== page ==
The XZ Linux Backdoor and Why It’s So Bad

In cybersecurity, there are several classifications of attacks. A supply chain attack is defined as an attack on a third-party vendor of a vital item in the chain. One of the more recent supply chain attacks was the SolarWinds attack, where hackers gained access to the SolarWinds network and introduced malicious code into the Orion IT management and monitoring software.

Social engineering is an attack vector that involves manipulating humans into gaining access to or information on vital systems. Most training on social engineering at the user level focuses on protection against phishing emails and phone scams.

The XZ backdoor, however, utilized both, and it could have been catastrophic in its scope.

What Do We Need To Do?!

To verify if your version of XZ Utils or liblzma have been backdoored, running ‘xz –version’ on the command line will show your version on most Linux distributions. On Alpine, running ‘apk list xz’ will show a more detailed version.

If you have a need to verify multiple servers, I have made publicly available an Ansible playbook for checking your version of XZ Utils. Using guidance from JFrog Security, I’ve also written a playbook to make their suggested fixes. You can find these on my GitHub page here:

Now, let’s get into the details.

What Is It?

The XZ backdoor targets the open-source library XZ Utils and the underlying library liblzma. This library contains functions for compression and decompression during operations on the Internet, including asymmetrical key usage within OpenSSH. The liblzma library is included in many Linux operating systems from the source distributions, such as Red Hat, Ubuntu, Fedora, Debian, Alpine, and Kali.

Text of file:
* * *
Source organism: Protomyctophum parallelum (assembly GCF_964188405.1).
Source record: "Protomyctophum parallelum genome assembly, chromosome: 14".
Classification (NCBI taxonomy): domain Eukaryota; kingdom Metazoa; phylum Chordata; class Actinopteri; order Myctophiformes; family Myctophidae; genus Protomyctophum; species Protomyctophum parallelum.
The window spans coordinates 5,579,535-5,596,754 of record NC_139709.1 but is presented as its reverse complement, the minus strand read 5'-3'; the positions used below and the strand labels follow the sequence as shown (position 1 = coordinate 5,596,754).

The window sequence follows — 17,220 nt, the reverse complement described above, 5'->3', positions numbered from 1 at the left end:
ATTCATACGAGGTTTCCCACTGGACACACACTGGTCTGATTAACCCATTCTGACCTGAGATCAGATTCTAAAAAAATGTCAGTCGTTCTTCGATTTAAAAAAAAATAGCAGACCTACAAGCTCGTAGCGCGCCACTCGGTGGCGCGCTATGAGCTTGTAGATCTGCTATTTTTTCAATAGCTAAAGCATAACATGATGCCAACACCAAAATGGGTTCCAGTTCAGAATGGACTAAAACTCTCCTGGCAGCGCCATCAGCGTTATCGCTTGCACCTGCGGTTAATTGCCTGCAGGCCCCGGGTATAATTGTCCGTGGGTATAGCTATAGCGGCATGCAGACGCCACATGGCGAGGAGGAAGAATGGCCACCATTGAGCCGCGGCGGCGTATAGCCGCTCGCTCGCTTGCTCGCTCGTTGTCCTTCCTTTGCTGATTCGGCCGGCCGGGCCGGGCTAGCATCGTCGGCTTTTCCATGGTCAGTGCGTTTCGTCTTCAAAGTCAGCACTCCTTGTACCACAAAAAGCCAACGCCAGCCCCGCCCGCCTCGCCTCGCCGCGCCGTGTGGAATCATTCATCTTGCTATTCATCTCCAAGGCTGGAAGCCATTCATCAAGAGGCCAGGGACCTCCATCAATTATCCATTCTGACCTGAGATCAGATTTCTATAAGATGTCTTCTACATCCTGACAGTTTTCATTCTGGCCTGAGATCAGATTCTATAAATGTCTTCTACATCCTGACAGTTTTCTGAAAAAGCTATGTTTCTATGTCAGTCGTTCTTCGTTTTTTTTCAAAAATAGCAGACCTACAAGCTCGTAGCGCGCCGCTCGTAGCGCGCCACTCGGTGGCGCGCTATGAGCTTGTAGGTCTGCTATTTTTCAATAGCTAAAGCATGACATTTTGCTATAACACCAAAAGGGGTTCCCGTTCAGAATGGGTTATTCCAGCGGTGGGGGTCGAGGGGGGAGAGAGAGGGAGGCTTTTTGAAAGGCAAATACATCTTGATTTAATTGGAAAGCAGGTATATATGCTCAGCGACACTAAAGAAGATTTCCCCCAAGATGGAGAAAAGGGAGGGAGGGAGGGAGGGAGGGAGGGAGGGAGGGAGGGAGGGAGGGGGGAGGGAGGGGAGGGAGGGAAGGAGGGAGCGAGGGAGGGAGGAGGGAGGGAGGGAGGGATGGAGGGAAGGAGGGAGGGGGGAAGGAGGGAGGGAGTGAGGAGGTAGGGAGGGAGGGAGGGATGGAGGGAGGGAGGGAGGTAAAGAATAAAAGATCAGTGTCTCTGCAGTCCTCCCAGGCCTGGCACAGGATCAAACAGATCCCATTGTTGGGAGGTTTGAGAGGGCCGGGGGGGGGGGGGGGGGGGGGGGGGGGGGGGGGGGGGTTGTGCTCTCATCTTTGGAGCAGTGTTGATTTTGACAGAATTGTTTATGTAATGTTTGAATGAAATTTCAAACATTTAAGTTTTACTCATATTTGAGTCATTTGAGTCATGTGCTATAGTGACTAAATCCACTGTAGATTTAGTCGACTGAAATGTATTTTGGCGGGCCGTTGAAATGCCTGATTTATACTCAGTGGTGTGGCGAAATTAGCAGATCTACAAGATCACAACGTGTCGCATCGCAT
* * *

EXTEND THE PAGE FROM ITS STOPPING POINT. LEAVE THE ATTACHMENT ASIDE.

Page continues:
Andres Freund, a Microsoft developer, started investigating into memory errors from valgrind while on a Debian system, and found that SSH logins were taking far more CPU cycles than usual.

A malicious script, “build-to-host.m4” was originally added to the .gitignore file of the XZ repo, so it was not checked into version control. The script was added to the release tarballs of XZ Utils, making the source code and the releases different, which is common in projects written in C. The library did contain in source control two files that were buried in test folders: “bad-3-corrupt_lzma2.xz” and “good-large_compressed.lzma”. These two files are decoded in sequence by the “build-to-host.m4” script, which then extracts a shared object, “liblzma_la-crc64-fast.o”. That object is the backdoor that gets swapped in during the compilation of the library.

This backdoor stays dormant until it’s triggered with an SSH certificate that has a payload in the CA signing key N value. The attacker’s Ed448 key must be used to encrypt and sign this payload. Ed448 is a type of Elliptic Curve Cryptography algorithm that is implemented with the Edwards-curve Digital Signature Algorithm. It is similar to the Ed25519 algorithm, but where Ed25519 aims for a 128-bit security level, Ed448 aims for a 224-bit security level. So, we are talking about an algorithm that is used as an extra layer of security against analytical advances.

But wait, this SSH certificate is in the Certificate Authority signing key N value. What does that mean? When a certificate key exchange occurs—such as signing into a server over SSH with a private-public key exchange instead of a password, like industry best practices state—the traffic that can be seen over the connection looks like a normal exchange. This includes when the attacker’s Command and Control server signs into a server with the backdoor.

Figure 1: A picture of xzbot output showing a key exchange over the wire, hiding the payload.

The xzbot GitHub repo explores how this backdoor could work by allowing users to utilize a known key pair in an isolated system to see how dangerous this is. The YouTube channel Low Level Learning gives a demo of this repo, and shows that this backdoor allows the attacker to gain root access to a server without an account.

Figure 2: the test from xzbot showing the attacker having root access to a server.